The several original copies extant vary considerably in detail and in the spellings of the spirits’ names. Contemporary editions are widely available in print and on the Internet.
The Goetia: The Lesser Key of Solomon the King is a 1904 translation of the text by Samuel Mathers and Aleister Crowley. It is essentially a manual that purports to give instructions for summoning 72 different spirits.
The Lesser Key of Solomon is divided into five parts.
The first section, called Ars Goetia, contains descriptions of the seventy-two demons that Solomon is said to have evoked and confined in a brass vessel sealed by magic symbols, and that he obliged to work for him. It gives instructions on constructing a similar brass vessel, and using the proper magic formulae to safely call up those demons.
It deals with the evocation of all classes of spirits, evil, indifferent and good; its opening Rites are those of Paimon, Orias, Astaroth and the whole cohort of Infernus. The second part, or Theurgia Goëtia, deals with the spirits of the cardinal points and their inferiors. These are mixed natures, some good and some evil.
Ars Theurgia Goetia
The Ars Theurgia Goetia is the second section of The Lesser Key of Solomon. It explains the names, characteristics and seals of the 31 aerial spirits (called chiefs, emperors, kings and princes) that King Solomon invoked and confined. It also explains the protections against them, the names of their servant spirits, the conjurations to invoke them, and their nature, that is both good and evil.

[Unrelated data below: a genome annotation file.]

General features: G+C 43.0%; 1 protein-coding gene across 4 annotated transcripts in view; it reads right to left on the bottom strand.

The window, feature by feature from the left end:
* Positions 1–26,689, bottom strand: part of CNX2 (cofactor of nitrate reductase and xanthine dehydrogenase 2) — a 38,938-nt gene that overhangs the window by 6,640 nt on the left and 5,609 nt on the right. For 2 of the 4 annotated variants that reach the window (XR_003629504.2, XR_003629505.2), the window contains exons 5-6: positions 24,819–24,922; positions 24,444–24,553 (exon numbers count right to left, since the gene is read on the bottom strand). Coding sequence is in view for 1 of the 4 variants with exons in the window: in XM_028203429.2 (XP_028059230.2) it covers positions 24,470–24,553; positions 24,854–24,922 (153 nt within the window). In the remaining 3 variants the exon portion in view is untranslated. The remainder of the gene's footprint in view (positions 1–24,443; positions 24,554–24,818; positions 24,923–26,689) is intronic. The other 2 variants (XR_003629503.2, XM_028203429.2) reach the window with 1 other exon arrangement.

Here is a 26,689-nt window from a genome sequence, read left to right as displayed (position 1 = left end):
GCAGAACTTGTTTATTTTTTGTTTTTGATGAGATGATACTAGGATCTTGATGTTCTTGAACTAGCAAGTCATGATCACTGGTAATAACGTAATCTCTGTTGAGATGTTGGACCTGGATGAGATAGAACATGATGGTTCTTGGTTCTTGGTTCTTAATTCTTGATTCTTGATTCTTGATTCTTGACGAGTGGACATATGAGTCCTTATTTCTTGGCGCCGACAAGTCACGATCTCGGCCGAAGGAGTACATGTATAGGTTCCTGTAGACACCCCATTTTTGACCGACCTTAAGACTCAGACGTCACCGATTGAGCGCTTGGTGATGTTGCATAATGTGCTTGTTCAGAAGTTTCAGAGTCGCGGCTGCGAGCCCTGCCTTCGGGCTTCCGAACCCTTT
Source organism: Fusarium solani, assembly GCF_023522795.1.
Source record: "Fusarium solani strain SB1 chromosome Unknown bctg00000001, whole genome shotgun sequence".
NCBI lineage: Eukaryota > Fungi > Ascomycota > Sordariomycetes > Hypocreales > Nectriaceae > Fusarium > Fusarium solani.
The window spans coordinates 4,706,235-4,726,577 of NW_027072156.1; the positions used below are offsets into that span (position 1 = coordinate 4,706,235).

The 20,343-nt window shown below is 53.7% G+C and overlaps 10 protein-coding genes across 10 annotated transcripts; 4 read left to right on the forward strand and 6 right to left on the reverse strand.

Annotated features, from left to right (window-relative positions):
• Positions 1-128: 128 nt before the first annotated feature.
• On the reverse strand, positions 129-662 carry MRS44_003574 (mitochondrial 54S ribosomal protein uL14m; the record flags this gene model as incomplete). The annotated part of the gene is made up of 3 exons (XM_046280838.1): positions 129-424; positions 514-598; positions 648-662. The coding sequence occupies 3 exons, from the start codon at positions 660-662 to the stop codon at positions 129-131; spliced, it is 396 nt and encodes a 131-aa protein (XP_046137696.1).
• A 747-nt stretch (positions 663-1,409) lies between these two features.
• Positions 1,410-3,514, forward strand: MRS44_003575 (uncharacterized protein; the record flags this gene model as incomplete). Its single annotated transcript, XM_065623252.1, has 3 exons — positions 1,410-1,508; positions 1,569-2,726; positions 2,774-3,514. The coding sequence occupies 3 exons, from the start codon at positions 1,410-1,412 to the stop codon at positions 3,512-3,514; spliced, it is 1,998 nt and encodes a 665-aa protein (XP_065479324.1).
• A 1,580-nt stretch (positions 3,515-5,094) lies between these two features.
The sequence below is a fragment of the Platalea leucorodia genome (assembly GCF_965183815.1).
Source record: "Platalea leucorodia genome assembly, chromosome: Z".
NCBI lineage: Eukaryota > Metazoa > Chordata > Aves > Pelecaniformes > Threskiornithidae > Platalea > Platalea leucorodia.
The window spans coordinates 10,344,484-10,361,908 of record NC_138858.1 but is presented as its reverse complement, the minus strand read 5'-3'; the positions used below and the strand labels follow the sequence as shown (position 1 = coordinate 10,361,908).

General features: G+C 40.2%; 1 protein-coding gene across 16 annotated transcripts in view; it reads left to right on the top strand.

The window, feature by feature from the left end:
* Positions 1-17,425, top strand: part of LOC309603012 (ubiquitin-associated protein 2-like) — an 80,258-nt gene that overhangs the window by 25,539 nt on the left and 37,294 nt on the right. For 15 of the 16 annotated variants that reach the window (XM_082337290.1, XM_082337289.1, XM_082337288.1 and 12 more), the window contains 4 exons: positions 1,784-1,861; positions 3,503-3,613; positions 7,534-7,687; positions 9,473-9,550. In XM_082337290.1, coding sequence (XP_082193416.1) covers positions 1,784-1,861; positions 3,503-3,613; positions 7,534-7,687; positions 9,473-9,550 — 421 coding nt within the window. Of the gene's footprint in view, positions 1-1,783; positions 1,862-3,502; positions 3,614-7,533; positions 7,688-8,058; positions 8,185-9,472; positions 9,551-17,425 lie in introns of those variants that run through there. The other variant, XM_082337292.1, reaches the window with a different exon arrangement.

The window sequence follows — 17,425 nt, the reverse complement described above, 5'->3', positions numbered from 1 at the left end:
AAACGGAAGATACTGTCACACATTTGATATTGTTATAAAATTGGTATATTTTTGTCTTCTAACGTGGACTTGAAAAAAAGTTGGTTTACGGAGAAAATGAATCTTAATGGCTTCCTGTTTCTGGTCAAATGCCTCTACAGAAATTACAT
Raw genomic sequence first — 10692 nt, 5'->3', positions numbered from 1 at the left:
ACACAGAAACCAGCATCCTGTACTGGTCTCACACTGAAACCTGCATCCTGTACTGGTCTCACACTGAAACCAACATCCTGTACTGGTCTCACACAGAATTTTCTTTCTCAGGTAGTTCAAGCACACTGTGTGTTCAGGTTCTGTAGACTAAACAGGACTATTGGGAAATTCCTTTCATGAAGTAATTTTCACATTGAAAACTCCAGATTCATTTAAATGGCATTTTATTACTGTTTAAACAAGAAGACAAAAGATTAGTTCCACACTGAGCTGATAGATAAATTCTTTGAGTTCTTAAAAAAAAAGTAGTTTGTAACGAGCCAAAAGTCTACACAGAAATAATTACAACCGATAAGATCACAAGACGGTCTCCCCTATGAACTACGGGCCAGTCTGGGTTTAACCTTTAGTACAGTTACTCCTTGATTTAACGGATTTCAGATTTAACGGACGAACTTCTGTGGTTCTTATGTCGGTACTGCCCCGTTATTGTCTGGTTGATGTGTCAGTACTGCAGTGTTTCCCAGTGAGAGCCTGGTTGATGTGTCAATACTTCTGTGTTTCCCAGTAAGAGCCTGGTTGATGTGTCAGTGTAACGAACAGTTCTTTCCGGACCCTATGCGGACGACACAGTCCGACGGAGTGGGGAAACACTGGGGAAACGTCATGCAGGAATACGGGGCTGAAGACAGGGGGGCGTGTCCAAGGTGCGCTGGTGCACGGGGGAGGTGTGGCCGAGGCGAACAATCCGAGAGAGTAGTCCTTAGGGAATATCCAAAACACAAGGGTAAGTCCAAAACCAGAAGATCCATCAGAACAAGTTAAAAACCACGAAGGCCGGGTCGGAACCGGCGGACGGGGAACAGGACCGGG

The first chapter refers on how to deal with the angels of the several hours of the day (meaning day and night), to their seals, their nature, their servants (called Dukes), the relation of these angels with the seven planets known at that time, the proper astrological aspects to invoke them, their names (in a couple of cases coinciding with two of the seventy-two demons mentioned in the Ars Goetia, the conjuration and the invocation to call them, the Table of practice.
The second chapter concerns the angels that rule over the zodiacal signs and each degree of every sign, their relation with the four elements, Fire, Earth, Water and Air, their names, and their seals. These are called here the angels of men, because all persons are born under a zodiacal sign, with the Sun at a specific degree of it.
This section contains a collection of prayers (some of them divided in several parts) mixed with kabbalistic and magical words in several languages (i.e. Hebrew, Greek, etc.), how the prayers must be said, and the relation that these rituals have to the understanding of all sciences. It mentions the aspects of the Moon in relation with the prayers. It also says that the prayers act as an invocation to God’s angels. According to the book, the correct spelling of the prayers gives the knowledge of the science related to each one and also a good memory, stability of mind, and eloquence. This chapter presents the precepts that have to be observed to obtain a good result.